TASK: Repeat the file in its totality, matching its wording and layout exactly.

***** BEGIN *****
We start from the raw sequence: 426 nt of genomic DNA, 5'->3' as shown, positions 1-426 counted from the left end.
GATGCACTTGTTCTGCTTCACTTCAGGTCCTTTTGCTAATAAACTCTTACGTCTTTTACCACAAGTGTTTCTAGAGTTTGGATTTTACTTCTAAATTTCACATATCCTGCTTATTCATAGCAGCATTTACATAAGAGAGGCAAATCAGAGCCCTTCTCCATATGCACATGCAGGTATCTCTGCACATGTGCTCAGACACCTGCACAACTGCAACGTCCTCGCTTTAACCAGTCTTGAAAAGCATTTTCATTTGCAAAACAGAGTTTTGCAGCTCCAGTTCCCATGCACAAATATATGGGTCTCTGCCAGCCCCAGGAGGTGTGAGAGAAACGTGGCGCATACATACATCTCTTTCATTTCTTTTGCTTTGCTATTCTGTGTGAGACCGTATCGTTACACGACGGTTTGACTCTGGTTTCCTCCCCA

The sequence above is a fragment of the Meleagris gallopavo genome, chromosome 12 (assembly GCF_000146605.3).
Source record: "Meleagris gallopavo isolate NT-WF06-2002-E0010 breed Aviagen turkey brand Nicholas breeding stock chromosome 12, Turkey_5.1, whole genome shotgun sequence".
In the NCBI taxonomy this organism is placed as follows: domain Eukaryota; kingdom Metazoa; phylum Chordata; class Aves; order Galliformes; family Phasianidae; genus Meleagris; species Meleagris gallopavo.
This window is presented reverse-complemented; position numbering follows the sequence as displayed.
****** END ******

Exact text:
We start from the raw sequence: 426 nt of genomic DNA, 5'->3' as shown, positions 1-426 counted from the left end.
GATGCACTTGTTCTGCTTCACTTCAGGTCCTTTTGCTAATAAACTCTTACGTCTTTTACCACAAGTGTTTCTAGAGTTTGGATTTTACTTCTAAATTTCACATATCCTGCTTATTCATAGCAGCATTTACATAAGAGAGGCAAATCAGAGCCCTTCTCCATATGCACATGCAGGTATCTCTGCACATGTGCTCAGACACCTGCACAACTGCAACGTCCTCGCTTTAACCAGTCTTGAAAAGCATTTTCATTTGCAAAACAGAGTTTTGCAGCTCCAGTTCCCATGCACAAATATATGGGTCTCTGCCAGCCCCAGGAGGTGTGAGAGAAACGTGGCGCATACATACATCTCTTTCATTTCTTTTGCTTTGCTATTCTGTGTGAGACCGTATCGTTACACGACGGTTTGACTCTGGTTTCCTCCCCA

The sequence above is a fragment of the Meleagris gallopavo genome, chromosome 12 (assembly GCF_000146605.3).
Source record: "Meleagris gallopavo isolate NT-WF06-2002-E0010 breed Aviagen turkey brand Nicholas breeding stock chromosome 12, Turkey_5.1, whole genome shotgun sequence".
In the NCBI taxonomy this organism is placed as follows: domain Eukaryota; kingdom Metazoa; phylum Chordata; class Aves; order Galliformes; family Phasianidae; genus Meleagris; species Meleagris gallopavo.
This window is presented reverse-complemented; position numbering follows the sequence as displayed.